Anthropologists have uncovered the remnants of a sophisticated network of settlements in the Amazon rainforest that date back to pre-Columbian days, and which challenge notions of what a complex and organized society can look like. The 28 towns and villages found thus far were tucked away in the forest and linked by roads, and may have supported as many as 50,000 people across an area slightly smaller than New Jersey. Says lead researcher Mike Heckenberger: “These are not cities, but this is urbanism, built around towns…. If we look at your average medieval town or your average Greek polis, most are about the scale of those we find in this part of the Amazon” [Reuters].
Researchers believe that these settlements were first occupied about 1,500 years ago, and say that indicates that the rainforest has been shaped by human habitation much more profoundly than previously realized. [T]he Western Amazon forest is not, strictly speaking, what could be called “virgin” forest. It is what took over after local cultures were wiped out by European settlers and their diseases and their towns and villages were left untended [New Scientist].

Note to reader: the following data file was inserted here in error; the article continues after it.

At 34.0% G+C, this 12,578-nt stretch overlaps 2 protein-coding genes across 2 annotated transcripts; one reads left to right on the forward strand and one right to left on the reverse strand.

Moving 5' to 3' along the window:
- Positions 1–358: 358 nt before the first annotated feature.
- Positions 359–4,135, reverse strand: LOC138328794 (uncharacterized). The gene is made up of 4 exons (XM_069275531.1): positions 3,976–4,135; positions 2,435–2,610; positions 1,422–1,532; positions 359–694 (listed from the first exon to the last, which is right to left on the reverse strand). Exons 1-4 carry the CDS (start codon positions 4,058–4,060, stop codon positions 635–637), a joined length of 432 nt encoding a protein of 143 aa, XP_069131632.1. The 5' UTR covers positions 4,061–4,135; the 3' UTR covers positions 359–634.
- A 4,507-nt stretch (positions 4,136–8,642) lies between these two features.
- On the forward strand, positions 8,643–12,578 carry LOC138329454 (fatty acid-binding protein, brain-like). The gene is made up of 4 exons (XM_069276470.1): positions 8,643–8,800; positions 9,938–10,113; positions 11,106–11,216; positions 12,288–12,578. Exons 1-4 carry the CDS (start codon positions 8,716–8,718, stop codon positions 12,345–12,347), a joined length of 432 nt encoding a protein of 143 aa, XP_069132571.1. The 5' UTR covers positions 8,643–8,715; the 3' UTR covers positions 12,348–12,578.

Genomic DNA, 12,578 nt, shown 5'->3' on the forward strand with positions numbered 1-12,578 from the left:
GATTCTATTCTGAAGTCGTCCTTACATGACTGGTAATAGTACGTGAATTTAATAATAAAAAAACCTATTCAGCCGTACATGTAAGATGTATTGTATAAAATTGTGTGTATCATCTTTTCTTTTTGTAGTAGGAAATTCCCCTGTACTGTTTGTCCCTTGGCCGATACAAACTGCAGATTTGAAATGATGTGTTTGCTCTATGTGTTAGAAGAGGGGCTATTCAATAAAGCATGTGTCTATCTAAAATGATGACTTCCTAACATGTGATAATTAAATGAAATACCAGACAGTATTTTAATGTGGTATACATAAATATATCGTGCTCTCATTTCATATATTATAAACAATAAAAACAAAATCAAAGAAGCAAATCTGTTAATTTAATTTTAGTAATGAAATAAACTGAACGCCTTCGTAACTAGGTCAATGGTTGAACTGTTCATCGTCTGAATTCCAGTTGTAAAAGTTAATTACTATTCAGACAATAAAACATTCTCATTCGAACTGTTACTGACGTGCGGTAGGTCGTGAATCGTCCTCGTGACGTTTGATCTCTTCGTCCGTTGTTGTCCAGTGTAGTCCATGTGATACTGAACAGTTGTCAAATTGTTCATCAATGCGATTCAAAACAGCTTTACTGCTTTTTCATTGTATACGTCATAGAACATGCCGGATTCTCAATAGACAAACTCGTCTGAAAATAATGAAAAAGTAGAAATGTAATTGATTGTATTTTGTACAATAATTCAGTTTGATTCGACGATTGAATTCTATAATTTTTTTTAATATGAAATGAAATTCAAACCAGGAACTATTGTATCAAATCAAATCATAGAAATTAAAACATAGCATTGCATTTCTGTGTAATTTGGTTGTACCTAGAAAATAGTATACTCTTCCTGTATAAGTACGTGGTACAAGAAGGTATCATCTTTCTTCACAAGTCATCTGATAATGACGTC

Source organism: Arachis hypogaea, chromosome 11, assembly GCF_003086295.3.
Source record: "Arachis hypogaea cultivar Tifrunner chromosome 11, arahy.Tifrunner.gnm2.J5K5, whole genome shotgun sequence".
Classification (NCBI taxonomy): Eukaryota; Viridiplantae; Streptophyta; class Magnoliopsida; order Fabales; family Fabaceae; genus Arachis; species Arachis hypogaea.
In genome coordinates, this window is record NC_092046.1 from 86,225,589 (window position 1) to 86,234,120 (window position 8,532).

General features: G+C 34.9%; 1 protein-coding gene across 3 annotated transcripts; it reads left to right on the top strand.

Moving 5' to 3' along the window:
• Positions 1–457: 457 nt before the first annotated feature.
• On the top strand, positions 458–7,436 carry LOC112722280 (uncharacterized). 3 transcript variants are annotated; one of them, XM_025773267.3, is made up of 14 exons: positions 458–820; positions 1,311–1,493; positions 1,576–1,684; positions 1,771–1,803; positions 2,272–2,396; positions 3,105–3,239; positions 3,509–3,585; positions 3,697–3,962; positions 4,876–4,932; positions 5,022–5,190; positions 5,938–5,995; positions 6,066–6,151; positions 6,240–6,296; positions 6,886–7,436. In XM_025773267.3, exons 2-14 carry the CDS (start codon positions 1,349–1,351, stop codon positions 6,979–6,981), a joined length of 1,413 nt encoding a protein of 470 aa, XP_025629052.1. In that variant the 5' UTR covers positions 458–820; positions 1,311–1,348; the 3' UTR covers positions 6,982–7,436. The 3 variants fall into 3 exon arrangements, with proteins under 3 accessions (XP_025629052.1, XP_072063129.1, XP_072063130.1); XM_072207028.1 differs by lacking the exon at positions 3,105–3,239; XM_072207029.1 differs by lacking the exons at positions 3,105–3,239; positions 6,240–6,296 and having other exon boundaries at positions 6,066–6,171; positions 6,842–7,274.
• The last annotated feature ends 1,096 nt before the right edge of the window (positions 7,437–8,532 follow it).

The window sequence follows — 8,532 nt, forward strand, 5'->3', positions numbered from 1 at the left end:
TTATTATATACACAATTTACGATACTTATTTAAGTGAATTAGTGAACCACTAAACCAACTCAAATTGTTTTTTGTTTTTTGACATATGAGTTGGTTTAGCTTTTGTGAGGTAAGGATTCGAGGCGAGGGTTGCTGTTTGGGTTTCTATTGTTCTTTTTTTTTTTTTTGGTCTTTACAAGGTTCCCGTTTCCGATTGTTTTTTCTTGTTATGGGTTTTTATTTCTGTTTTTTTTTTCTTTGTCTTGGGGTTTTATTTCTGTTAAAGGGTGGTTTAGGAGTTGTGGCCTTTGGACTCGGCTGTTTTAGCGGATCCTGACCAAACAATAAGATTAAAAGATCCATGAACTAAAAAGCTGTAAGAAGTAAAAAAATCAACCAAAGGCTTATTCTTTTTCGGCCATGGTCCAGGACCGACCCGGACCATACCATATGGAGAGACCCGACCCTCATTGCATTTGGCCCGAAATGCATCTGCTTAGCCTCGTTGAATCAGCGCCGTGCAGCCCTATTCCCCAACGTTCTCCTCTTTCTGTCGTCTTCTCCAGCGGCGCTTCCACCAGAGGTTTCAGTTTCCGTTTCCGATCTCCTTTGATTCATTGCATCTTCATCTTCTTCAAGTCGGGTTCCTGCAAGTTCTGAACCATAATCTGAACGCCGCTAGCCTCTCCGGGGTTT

In the report, published in the journal Science [subscription required], researchers describe archaeological evidence of cassava fields near some settlements, as well as earthen dams and artificial ponds that may have been used for fish farms. Satellite pictures reveal that during that time, the inhabitants carved roads through the jungle; all plaza villages had a major road that ran northeast to southwest along the summer solstice axis and linked to other settlements as much as three miles (five kilometers) away. There were bridges on some of the roads and others had canoe canals running alongside them [Scientific American].
Researchers found the historic sites with the help of members of the Kuikuro tribe, who are thought to be direct descendents of the people who built the towns [BBC News]. The findings could also guide future developments in the Amazon, researchers say, as the early settlers seem to have maximized limited natural resources without damaging their jungle surroundings; this may suggest future solutions for supporting the indigenous population in Brazil’s state of Mato Grosso and other regions of the Amazon, the paper says [Telegraph].
For an in-depth exploration of these early settlements and their agricultural practices, see the DISCOVER story, “Black Gold of the Amazon.”